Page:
THE MICHIGAN DAILY
SUNDAY, NOVEMBER 20, 1955
THE MICHIGAN DAILY SUNDAY, NOVEMRER 20, 1955
In 330 Win
NOTES IN THE MARGIN
. . by alan eisenberg
Daily Associate Sports Editor
FJrorr First ncore
EAST LANSING (P)-Michigan
State whipped Marquette, 33-0, at
Macklm Stadium yesterday and
then erupted into a happy hys-
teria of celebration over the word
that Ohio State had downed Mi-
chigan to send the MSU Spartans
to the Rose Bowl.
Obviously jittery over the out-
come of the decisive Big Ten game
at Ann Arbor, Mich., "65 miles
southeast of here, the Spartans got
off to a slow start.
Michigan State only led 6-0 at
the half but, apparently goaded
by Coach Duffy Daugherty's "keep
your minds on the game" dressing
room spiel at the half, the Spar-
tans came charging back for two
touchdowns in the third and two
more in the final period.
News Brings Screams
The crowd of 41,814 had portable
radios spotted through the stands.
At times the game on the field had
to be stopped because of the noise
of the crowd screaming over favor-
able developments of the Ohio
State went to the Rose Bowl in
1953 and is the first Big Ten team
to make the Pasadena trip twice
in three years.
Dave Kaiser made the first-
period State touchdown on a 41-
yard pass from quarterback Earl
Morrall. Walt Kowalczyk's five-
yard end-around and a one-yard
line buck by Jerry Planutis ac-
counted for the scoring in the third
John Lewis, who had two touch-
downs called back by penalties,
ran 16 yards around end for one
final period score and Dennis Men-
dyk made the other from two
.and tore down the goal posts-
The happy crowd mobbed the
team on the field at the finish and
tore down the goal posts-before
the game ended-in a mad cele-
Michigan State . . . 6 0 13 14-33
Marquette . . .. 0 0 0 0- 0
FRANK ELLWOOD, OSU quarterback, attempting a 4th down touchdown pass on Michigan's five-yard line. The pile-up in the
line. was typical of the rough line play throughout the game. Ellwood was hit and the ball slipped from his hand to be recovered on
the eight-yard line by Michigan end Tom Maentz, thwarting another Ohio drive.
CINCH BOWL BIDS
Olahoma, Maryland, TCU Blank Conference Foes
By The Associated Press
LINCOLN, Neb. - Oklahoma's
mighty Sooners buried the title
hopes of Nebraska's fired-up Porn-
huskers under a relentless ava-
1.r.t hd t.T.aI..Anhr.,. .,nrcar~vdr
vaunted speed and depth to make
it a second-half runaway.
For Coach Bud Wilkinson's na-
tionally top-ranked Sooners, it ran
the country's longest current win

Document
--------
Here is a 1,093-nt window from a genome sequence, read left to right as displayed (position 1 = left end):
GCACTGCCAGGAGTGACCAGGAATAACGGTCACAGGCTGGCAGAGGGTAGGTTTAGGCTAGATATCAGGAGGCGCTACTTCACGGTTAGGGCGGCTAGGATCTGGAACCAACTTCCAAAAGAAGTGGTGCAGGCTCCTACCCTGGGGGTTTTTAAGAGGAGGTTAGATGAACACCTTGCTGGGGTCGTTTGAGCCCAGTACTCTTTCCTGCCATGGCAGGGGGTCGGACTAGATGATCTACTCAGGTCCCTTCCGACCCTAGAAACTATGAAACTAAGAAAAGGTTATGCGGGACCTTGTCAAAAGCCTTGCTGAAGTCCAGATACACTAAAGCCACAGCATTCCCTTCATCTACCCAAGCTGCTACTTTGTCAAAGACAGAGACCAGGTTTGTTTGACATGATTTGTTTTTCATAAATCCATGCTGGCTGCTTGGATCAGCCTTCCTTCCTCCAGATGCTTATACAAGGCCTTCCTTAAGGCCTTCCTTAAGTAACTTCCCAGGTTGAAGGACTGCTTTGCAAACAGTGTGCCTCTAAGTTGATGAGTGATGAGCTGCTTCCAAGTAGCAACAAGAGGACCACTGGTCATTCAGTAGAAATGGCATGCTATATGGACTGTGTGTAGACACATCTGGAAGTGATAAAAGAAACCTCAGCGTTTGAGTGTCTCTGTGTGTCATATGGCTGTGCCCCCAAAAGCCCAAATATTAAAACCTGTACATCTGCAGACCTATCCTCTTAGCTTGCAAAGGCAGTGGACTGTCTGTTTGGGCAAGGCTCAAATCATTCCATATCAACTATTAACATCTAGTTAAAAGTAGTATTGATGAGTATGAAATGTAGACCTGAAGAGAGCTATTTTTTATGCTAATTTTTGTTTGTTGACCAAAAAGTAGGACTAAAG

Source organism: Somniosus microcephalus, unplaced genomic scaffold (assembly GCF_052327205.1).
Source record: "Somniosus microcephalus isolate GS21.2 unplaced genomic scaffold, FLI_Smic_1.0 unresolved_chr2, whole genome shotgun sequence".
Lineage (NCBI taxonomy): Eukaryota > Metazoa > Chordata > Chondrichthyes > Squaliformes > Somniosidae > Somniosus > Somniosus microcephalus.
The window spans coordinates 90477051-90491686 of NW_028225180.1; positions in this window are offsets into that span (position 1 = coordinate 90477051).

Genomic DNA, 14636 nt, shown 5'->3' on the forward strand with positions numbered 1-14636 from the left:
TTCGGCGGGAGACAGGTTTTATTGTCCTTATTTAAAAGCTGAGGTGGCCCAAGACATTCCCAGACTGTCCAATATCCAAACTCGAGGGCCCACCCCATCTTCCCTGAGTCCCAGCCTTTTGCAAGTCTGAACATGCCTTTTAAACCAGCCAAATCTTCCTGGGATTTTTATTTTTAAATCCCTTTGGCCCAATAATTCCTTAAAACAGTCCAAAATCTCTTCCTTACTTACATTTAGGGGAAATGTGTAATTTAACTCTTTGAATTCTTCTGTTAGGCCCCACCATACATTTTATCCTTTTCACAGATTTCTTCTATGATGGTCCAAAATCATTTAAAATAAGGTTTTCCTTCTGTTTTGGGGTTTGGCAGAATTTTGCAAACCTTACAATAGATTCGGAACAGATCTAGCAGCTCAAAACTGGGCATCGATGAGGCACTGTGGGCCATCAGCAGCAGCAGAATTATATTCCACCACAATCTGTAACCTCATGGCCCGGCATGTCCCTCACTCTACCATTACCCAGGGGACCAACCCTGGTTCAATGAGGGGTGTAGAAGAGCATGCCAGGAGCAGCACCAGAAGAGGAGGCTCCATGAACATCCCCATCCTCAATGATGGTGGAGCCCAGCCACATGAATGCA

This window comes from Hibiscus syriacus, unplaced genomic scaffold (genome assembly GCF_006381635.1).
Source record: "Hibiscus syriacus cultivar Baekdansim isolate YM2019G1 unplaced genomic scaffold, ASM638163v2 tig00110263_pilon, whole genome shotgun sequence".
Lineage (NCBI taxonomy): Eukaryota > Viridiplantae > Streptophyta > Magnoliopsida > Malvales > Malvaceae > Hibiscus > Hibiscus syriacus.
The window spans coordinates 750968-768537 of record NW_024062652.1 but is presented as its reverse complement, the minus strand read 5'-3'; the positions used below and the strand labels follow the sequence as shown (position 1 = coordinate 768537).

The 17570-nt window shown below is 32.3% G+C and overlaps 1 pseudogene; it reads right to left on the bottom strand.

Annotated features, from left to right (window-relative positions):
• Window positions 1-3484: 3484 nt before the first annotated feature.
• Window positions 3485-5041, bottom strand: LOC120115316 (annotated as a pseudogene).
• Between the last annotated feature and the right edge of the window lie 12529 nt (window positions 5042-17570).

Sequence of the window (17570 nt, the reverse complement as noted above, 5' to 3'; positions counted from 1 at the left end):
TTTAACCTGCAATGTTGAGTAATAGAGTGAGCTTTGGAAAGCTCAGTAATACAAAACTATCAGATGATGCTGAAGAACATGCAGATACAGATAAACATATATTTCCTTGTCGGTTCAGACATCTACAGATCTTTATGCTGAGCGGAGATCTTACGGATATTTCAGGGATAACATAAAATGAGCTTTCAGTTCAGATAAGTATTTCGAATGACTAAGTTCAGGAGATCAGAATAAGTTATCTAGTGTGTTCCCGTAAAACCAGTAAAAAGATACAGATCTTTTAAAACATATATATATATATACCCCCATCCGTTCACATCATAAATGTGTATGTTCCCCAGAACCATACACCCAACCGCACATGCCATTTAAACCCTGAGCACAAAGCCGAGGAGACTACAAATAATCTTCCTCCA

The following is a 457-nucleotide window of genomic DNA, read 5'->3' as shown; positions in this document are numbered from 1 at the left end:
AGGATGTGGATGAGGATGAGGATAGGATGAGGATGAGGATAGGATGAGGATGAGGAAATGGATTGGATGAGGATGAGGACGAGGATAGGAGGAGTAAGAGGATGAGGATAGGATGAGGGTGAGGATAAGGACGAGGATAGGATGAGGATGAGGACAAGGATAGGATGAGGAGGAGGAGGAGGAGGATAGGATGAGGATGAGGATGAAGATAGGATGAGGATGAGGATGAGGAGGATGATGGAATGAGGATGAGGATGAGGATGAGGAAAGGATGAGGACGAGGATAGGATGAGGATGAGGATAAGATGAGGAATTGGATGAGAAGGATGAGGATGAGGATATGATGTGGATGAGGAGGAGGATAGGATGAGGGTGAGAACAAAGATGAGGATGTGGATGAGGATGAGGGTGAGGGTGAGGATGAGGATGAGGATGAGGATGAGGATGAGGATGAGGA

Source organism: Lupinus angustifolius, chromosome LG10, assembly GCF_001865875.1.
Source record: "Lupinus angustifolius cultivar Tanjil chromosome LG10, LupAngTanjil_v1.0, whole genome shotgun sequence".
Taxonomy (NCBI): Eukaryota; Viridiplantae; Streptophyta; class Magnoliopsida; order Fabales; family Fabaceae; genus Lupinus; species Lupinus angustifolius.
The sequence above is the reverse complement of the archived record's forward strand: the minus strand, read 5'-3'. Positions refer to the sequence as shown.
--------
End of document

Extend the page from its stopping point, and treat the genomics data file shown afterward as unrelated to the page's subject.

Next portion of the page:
streak to 28 games.
,/'oiw as4SW7Ze U
iancne o f oucnaowns yester ay
for a 41 to 0 triumph and the 10th* *
Big Seven Conference football title Texas Christian 35, Rice 0
FORT WORTH, Tex. - Texas
for Oklahoma in 10 campaigns. Christian toyed with Rice for a
Although slowed at the outset 35-0 victory, and moved into the
by fumbles and drive-checking Cotton.Bowl as host team Jan. 2.
penalties, Oklahoma racked-up a Chuck Curtis' passing and the
13-0 halftime lead and drew on its running of Ray Taylor and Vernon
tnen! 4Ytd 6 Timell ij 't 9oiu Ifra!
A GENUINE FUR-FELT HAT
with the purchase of a
SUIT or TOPCOAT
Hallbeck administered the worst
defeat in 34 years of football com-
petition with the Owls.
As the game ended, the con-
ference announced it had passed
a rule that would give the Cotton
Bowl spot to some team other
than Texas A&M even if the latter
wins the conference championship.
A&M is ineligible for the Bowl
game because it is on probation
for violating the recruiting rules.
Under the conference ruling, the
second place team gets the Cotton
Bowl place and TCU, in insuring
itself of a tie for second, automati-
cally advanced to the Bowl game
because it beat the only team able
to tie it for second-Texas.
Maryland 19, Geo. Washington 0
COLLEGE PARK, Md. - Half-
back Ed Vereb scored two first half
touchdowns behind a second string
line and Maryland fought off
George Washington throughout
the scoreless second half for a 19-
0 victory to head for the Orange
Bowl with its third undefeated
team in five years.
Vereb thus hiked his season's
touchdown total to 16 in 10 games.
Lynn Beightol quarterbacked
the first string in place of Frank
OF YOUR HAIR??
Try us for:
" Personnel & Sanitation
* Workmanship & Service
* 11 Barbers-No Wciting
The Dascola Barberi
near Michigan Theater
Tamburello, who operated the re-
serves with a heavily bandaged
Coach Jim Tatum gave his sec-
ond string-working with Vereb-
the ball when it recovered a fumble
on the GW 26 later in the period.
Vereb, on four carries, covered 22
yards, plunging over the final
BEN Oosterbaan held court in his usual corner of the Michigan
dressing room after yesterday's game. One could hardly'tell that
he had suffered one of the bitterest defeats of his career. His hat
was cocked at the usual angle, he wore an unperturable smile, his
manner was calm, his voice gentle.
He took the loss like a gentleman. The Michigan coach answered
all the questions in a pleasant manner, never was he curt.
"It's the nature of the game," he said. "You have joys and sor-
rows. I have had my share of both-and I can expect the same in
the future. Some have to win and some have to lose."
The dressing room emptied quickly. The players. dressed and
left as soon as they could. There was only the sound of water in the
shower room. Tony Branoff tried to escape from a half-drunken
well-wisher. The assistant coaches huddled together and talked in
There was almost awe in Ooos-
terbaan's voice when he talked
about the Ohio State team. "They